Um, I didn't see that in #6 at all. Where did you get that impression? The snapping doesn't come from folks being podunks, it comes from people dealing with conservative dogma vs. libertine society. It happens to fundy raised in the West too, thus we get folks like Eric Rudolph or the OK City boys.
posted by Pollomacho at 1:53 PM on September 15, 2005


I'm reading an interesting book right now, The End of Faith by Sam Harris, which basically pretty much hews to #1 as far as Islam, but also criticizes Christianity as well. I think his argument is a bit simplistic, since he just goes on epistemological grounds rather than bringing in a more nuanced inclusion of social and political history, but the general thrust that "believing in things that don't exist and that are incompatible with what other people believe fucks up the world" is a pretty tempting one to me.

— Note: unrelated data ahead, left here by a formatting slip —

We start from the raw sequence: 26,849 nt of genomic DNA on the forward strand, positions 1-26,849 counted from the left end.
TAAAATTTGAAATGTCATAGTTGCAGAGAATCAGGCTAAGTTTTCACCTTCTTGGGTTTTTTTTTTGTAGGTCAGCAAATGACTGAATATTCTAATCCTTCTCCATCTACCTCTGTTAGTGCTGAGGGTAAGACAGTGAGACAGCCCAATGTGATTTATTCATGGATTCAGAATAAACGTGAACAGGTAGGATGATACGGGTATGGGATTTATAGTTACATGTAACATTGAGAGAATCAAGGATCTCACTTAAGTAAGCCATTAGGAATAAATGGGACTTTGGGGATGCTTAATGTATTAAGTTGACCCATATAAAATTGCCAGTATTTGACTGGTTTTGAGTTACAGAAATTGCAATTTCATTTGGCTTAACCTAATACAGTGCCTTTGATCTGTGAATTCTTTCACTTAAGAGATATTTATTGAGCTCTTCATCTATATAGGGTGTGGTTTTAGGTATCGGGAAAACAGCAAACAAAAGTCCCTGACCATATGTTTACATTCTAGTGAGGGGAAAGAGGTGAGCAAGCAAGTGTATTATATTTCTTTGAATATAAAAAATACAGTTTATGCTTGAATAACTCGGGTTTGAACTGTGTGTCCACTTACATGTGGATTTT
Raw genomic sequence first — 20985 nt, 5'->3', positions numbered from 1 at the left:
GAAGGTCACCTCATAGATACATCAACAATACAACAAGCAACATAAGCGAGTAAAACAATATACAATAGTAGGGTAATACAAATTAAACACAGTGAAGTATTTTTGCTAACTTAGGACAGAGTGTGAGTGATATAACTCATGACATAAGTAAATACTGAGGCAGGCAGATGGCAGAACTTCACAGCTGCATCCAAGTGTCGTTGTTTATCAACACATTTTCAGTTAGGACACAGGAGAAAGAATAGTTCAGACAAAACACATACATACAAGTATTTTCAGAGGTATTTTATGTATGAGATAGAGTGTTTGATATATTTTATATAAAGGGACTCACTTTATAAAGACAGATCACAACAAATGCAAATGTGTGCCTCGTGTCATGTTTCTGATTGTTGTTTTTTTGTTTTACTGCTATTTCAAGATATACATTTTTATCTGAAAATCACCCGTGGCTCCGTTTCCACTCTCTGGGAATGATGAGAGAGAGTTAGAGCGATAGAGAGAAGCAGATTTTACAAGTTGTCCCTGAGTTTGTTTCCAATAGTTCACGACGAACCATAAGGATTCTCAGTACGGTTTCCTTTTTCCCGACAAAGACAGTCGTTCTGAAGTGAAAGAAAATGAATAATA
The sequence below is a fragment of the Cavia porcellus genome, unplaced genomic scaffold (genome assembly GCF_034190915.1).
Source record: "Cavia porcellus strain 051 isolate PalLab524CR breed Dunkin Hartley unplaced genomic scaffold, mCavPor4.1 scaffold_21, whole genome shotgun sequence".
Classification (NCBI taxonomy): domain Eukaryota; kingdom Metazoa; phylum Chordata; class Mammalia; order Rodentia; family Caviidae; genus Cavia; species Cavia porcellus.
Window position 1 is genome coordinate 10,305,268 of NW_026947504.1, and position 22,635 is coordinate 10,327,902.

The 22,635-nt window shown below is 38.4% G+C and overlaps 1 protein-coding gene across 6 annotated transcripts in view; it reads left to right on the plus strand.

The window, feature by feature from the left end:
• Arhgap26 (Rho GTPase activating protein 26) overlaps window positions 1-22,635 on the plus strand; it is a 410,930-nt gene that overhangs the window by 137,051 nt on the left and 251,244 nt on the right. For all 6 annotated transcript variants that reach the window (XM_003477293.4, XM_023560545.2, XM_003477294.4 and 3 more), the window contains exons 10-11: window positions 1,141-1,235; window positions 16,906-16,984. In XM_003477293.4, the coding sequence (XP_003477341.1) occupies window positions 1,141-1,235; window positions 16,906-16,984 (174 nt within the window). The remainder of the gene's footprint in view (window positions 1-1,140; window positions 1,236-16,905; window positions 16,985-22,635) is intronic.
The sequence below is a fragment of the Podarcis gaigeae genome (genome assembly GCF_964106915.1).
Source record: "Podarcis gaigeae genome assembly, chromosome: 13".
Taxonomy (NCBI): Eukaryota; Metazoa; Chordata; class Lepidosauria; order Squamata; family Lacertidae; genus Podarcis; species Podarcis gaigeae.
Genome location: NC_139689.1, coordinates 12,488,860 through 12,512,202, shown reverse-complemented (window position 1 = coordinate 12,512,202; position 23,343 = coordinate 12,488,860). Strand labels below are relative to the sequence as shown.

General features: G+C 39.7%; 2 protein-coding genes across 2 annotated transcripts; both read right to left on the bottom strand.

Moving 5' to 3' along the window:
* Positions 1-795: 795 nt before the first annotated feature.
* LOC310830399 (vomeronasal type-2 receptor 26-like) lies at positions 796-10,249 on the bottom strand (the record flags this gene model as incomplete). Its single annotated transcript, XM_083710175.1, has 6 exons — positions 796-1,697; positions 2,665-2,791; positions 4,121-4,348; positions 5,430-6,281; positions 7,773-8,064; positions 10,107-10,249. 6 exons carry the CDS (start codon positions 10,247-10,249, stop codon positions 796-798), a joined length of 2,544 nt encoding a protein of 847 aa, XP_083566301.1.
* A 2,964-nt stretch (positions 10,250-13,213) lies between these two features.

posted by matildaben at 2:27 PM on September 15, 2005


Cool. An article that asks you to choose your reductionist explanation of a complex issue posted at the world headquarters of reductionism. The answer is of course obvious: bad Bush, bad Christians, bad America. I can name that tune in ANY number of notes, Alex, because it’s always the same tune.
posted by offmylawn at 2:32 PM on September 15, 2005


I could be wrong, but a lot of the drama in the middle east isn't... or wasn't originally about oil. It was over the creation of a Jewish state post WWII, and the "West's" involvement in that process.